(BEGIN VIDEO CLIP)
JEN PSAKI, WHITE HOUSE PRESS SECRETARY: We are grateful that the former president got the booster. We're also grateful that he made clear in a recent interview that they're effective and they're safe. We believe that the former president being out there and stating what is factually accurate about the efficacy of vaccines, of getting boosted -- which he recently did, of course -- is a good thing.
(END VIDEO CLIP)
ROMANS: He was sitting next to Bill O'Reilly, right, and he was talking about how he got the booster and how it was a good thing. And there was a smattering of boos and he shut them down. He said oh, that's just a small group. I mean, that was an important moment I think.
There have been real consequences to anti-vaccine rhetoric. Vaccine hesitancy runs higher among supporters of the former president. For basically an entire year, people in states that voted for President Biden have been getting vaccinated more than those in states that voted for Donald Trump.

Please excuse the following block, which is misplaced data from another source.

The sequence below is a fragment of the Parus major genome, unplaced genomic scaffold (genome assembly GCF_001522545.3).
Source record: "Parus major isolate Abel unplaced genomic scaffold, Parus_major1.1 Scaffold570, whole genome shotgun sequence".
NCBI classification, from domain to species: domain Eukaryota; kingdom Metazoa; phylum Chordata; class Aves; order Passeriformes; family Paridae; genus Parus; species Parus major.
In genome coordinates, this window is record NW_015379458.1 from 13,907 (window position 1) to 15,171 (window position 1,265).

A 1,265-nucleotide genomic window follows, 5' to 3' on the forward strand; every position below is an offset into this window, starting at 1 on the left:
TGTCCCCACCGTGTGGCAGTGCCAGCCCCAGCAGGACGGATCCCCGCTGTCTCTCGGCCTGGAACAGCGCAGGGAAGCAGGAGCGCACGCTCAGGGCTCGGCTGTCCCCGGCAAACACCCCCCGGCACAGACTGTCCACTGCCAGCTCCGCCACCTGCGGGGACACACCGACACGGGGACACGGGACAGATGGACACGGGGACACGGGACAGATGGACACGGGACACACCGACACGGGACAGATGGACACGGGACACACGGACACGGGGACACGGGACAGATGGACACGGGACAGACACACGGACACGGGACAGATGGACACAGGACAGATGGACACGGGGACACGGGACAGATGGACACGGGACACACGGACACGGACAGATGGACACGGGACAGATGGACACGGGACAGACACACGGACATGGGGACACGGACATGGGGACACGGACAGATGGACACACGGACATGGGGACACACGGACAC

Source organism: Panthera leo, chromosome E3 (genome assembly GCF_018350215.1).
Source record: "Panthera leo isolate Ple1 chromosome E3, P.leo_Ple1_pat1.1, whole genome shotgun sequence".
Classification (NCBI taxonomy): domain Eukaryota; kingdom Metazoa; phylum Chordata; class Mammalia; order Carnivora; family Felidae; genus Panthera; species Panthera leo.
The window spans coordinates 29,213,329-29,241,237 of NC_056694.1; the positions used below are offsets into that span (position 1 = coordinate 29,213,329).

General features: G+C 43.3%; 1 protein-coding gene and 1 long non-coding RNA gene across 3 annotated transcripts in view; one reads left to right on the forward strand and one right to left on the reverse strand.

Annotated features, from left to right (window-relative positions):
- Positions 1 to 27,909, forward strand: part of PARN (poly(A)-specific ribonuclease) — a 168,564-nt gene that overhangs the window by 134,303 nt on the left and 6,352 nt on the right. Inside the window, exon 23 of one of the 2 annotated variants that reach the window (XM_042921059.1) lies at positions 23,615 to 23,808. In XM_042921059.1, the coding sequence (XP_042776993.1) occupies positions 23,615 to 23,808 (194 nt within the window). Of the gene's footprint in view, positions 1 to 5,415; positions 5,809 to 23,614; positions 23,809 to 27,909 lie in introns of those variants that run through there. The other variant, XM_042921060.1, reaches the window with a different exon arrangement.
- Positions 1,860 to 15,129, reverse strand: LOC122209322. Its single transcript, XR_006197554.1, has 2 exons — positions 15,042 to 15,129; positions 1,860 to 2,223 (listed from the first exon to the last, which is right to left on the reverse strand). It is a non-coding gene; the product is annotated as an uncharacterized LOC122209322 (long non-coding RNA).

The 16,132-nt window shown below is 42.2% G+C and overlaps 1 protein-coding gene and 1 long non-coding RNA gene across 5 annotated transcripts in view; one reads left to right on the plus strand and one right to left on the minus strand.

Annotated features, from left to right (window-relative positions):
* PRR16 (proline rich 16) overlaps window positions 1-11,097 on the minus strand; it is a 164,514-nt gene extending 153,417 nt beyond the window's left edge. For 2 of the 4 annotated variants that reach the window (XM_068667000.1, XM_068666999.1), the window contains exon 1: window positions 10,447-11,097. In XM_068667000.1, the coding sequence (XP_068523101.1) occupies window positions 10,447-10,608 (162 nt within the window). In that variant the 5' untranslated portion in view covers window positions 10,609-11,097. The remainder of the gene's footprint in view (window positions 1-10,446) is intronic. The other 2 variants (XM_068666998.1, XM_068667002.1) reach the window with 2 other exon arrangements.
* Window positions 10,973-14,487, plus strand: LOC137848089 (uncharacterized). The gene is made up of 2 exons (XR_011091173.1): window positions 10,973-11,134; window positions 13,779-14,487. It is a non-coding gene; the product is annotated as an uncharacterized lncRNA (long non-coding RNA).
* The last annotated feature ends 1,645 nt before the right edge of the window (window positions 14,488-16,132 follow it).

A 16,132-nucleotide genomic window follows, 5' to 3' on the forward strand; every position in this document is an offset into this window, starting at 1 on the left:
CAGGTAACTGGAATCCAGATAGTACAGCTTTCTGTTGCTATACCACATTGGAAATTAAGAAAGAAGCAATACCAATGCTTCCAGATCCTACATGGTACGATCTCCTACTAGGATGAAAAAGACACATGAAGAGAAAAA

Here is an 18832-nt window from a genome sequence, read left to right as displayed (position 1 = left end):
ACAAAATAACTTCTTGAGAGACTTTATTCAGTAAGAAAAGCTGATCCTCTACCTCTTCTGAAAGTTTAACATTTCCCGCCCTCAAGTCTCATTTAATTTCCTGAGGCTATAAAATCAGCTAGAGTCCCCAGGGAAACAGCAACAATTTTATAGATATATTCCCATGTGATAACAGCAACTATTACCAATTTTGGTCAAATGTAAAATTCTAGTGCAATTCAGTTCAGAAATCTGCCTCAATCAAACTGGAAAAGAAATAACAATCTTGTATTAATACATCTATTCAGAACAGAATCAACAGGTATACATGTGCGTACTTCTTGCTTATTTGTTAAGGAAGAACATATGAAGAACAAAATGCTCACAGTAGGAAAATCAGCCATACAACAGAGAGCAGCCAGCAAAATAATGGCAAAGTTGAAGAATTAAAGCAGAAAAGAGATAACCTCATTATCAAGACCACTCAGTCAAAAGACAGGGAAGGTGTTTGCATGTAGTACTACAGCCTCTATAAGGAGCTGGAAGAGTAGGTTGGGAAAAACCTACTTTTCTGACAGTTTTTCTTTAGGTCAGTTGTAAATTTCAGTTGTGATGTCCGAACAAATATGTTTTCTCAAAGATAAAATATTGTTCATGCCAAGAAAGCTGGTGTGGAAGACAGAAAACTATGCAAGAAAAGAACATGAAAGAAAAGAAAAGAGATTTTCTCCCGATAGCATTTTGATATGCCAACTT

REID: Yes. It's too bad he couldn't have come out more forcefully with this message sooner, though he's been sort of waffling -- saying yes, the vaccine, but no mandates. But it's good to see him doing this over the past week.
Now, a lot of people who have been questioning the science are also at the root of a disturbing trend -- hostility towards doctors and nurses across the country. Once celebrated as the heroes of the pandemic, that goodwill appears to be gone.
Frontline workers are now dealing with threats from patients and their families demanding unproven treatments.
We'll get more from CNN's Ed Lavandera.
DR. JACK LYONS, CLINICAL CARE PHYSICIAN, CENTRACARE-ST. CLOUD HOSPITAL: My name is Jack. I'm an ICU doctor here.
ED LAVANDERA, CNN NATIONAL CORRESPONDENT (voice-over): Dr. Jack Lyons spends his days treating COVID-19 patients fighting for their lives inside St. Cloud Hospital in Minnesota. Like so many other doctors, he feels the strain.
LAVANDERA (on camera): What's it been like to work in this atmosphere?